The end result (after the media reported on the case for what seemed like forever) was that four of the officers - including one sergeant - were charged with assault and use of excessive force.  There was a growing group of activists who claimed that the attack on Rodney King was racially motivated, and tensions began to fester as the trial grew closer and closer to beginning. 

The trial began in early 1992, and just to give a little bit of background in the trial, here's the statistics.

Of the twelve jurors serving on the case, nine were white, one black, one Asian, and one Latino.  The prosecutor of the case was black.  And because of the media coverage that the case generated, the trial was moved outside of Los Angeles to Simi Valley. 

It wasn't until the seventh day of jury deliberations that the jury ushered in their verdict.  The date?  April 29, 1992.  And the verdict was heavily influenced by a small snippit of film that was shown in the courtroom (but not on media broadcasts) which showed King lunging towards one of the officers before being subjected to the beating that would leave him severely injured.  That was enough for the jury to acquit all four officers of assault.  Not only that, but three of the four officers were also acquitted of the charge of using excessive force while the jury couldn't agree on a verdict for the fourth. 

That decision set off the spark that ignited the dynamite inside of the city of Los Angeles.

Half an hour after the announcement of the acquittals was made at 3:15pm the afternoon of April 29, a group of 300 people appeared outside of the Los Angeles County Courthouse immediately protesting the verdict, and just a couple of hours later, the crowd had grown to such a high number that the LAPD dispatched two dozen officers to confront a growing protest in South Central Los Angeles near the intersection of Florence and Normandie Streets.  The crowd, however, outnumbered the officers, and the police were forced to flee.  Soon after, reports of looting, carjackings, and beatings were coming out of the area, hence setting the stage for the infamous Los Angeles Riots of 1992.

For those of you born after 1992, here's some video footage of the riots as they happened back in April and May 1992.  Some of the videos may be disturbing to watch, so definitely initiate parental guidance if needed.

The stories coming out of the Los Angeles Riots of 1992 were barbaric.  A white truck driver, Reginald Denny, found himself in the wrong place at the wrong time, as he was physically dragged out of his truck at the intersection of Normandie and Florence and badly beaten by a mob of local black residents.  The whole incident was caught on tape by a television news helicopter.  Another beating occurred that same day by the same people who nearly killed Denny when Guatemalan-born Fidel Lopez was attacked and robbed and left for dead. 

Over the next two days, racial wars were taken to the streets, and most of the violence in the city was confined to South Central Los Angeles - the area of town with the most visible minorities at the time.  Businesses owned by Asian and Latino born Americans were looted and burned to the ground.  People began beating each other up on the streets.  A strict curfew was placed over the entire city for several days.  Even President George Bush went on the air to plead with people to stop the violence and the anarchy.  Schools and businesses were closed until the following Monday.  It wouldn't be until the ninth of May before federal troops left the Los Angeles area, and some soldiers were stationed in the city until the end of May - a full month after the riots took place!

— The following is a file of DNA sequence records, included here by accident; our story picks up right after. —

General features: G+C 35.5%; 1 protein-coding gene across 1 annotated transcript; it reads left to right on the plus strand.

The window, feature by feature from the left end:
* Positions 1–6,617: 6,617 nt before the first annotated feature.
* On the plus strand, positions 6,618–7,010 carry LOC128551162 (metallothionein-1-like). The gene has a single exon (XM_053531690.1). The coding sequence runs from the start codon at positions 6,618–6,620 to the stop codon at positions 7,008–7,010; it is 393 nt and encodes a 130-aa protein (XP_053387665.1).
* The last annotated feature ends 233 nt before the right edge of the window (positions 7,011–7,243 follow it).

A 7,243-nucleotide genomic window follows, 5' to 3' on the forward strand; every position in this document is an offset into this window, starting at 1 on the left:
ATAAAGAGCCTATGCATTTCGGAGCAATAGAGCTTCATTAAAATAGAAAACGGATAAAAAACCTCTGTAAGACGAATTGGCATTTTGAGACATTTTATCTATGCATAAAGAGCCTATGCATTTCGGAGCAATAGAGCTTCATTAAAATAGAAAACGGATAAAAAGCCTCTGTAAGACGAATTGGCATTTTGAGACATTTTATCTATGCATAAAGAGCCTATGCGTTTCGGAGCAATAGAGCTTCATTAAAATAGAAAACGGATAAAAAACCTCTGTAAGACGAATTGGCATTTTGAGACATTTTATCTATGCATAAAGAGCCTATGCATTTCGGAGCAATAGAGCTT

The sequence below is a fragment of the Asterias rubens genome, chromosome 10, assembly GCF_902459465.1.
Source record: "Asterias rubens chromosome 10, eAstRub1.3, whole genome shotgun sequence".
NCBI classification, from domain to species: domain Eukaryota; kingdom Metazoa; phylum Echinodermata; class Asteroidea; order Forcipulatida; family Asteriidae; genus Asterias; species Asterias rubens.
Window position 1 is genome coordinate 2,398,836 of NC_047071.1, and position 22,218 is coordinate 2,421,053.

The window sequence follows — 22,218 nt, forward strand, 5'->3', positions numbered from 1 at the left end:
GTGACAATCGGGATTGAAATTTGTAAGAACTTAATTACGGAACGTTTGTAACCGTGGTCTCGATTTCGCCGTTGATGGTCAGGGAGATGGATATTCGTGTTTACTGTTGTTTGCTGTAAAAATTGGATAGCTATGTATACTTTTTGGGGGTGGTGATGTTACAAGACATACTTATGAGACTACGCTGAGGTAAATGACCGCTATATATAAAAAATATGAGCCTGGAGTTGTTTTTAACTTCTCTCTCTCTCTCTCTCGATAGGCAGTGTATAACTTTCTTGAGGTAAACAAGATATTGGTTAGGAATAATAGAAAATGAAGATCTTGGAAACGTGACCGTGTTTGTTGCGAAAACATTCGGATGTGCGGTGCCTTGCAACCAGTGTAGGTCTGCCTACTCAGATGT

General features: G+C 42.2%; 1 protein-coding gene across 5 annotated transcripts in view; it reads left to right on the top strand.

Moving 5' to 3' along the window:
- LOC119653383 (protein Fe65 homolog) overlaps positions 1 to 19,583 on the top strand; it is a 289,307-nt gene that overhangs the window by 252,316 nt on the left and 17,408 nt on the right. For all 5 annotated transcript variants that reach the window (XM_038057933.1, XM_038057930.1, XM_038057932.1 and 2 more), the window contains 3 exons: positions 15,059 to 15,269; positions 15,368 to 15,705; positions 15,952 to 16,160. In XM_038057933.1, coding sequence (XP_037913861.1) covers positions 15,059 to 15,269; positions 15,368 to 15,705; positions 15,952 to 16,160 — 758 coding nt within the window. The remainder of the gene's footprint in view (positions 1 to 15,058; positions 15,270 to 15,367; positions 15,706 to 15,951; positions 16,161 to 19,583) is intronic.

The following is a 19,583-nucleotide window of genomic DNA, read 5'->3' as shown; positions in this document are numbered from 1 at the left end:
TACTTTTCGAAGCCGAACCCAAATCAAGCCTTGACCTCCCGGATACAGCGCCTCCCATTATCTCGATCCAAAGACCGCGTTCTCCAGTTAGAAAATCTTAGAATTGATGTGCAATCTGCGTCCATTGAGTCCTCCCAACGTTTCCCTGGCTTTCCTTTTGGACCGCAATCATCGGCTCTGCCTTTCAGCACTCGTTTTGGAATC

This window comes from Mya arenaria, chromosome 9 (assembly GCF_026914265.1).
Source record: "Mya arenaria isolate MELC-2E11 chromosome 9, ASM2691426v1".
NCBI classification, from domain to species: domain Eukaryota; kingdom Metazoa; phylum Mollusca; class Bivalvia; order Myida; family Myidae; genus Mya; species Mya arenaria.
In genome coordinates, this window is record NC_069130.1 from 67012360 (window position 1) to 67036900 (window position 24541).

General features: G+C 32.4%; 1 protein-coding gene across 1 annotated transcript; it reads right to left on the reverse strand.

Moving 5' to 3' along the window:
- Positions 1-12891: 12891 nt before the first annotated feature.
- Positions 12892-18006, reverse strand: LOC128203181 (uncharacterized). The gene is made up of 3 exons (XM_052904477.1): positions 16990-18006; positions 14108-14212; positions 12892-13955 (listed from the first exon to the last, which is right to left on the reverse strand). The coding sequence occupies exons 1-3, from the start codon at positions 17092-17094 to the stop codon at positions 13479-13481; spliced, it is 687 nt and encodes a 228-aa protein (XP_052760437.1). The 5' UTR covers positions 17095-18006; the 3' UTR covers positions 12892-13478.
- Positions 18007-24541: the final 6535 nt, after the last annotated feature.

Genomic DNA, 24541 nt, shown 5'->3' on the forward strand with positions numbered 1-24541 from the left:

The riots had made such an impact on the world that they were referred to in the world of pop culture.  "Beverly Hills 90210" featured a storyline in which the kids of West Beverly considered canceling a planned integrated dance with an inner-city Los Angeles school around the time of the L.A. riots.  "L.A. Law" actually featured a storyline that was set during the riots in which one of the main characters became a victim of the violence and his struggles to overcome the injuries, both physical and mental.  And even Bill Cosby took to the airwaves to persuade people to stop the violence to watch the series finale of "The Cosby Show", which aired smack dab in the middle of the Los Angeles riots.

So, what was the aftermath of the Los Angeles Riots of 1992?  Well, there was a lot of pressure from the public for a retrial of the officers who were involved in the King beating, and new federal charges of civil rights were brought against the officers.  In April 1993 - almost one year to the day that the riots began, two of the officers were found guilty.  Those two officers - Sgt. Stacey Koon and Officer Laurence Powell - were sentenced to thirty months behind bars.  All four officers were either terminated from the LAPD or left the force of their own accord.  Another officer who was at the scene, Susan Clemmer, later took her own life in 2009.

Rodney King was awarded $3.8 million in damages from the attack, and he used the money to found his own record label, "Straight Alta-Pazz Records".  But the record company soon folded, and King ended up getting arrested a grand total of eleven times for charges ranging from hit-and-run to domestic violence.  In his later years, King attempted to rebuild his life by leaving Los Angeles and settling in Rialto, California, even seeking treatment in rehab (most famously appearing as a patient on Dr. Drew's Celebrity Rehab), but sadly, King was found dead in a swimming pool on June 17, 2012 at the age of 47.

As for victim Reginald Denny, the truck driver who was brutally attacked the day the Los Angeles riots started?  He sustained a massive seizure as a result of the injuries he sustained, and he had to endure years of rehabilitative treatment to learn how to walk again.  His speech remains permanently damaged.  The men who were responsible for his attack were all charged - the worst of the bunch, Damian "Football" Williams - served four years of a ten year sentence issued to him in 1993.  He is currently serving a 46-year-sentence in a state prison for an unrelated charge.

Yes, April 29, 1992 was an extremely dark day in the city of Los Angeles.  The buildings destroyed were rebuilt, the physical injuries healed as best they could, and people soon went back to living their lives as best they could. 

The question is...did anybody learn anything from it all?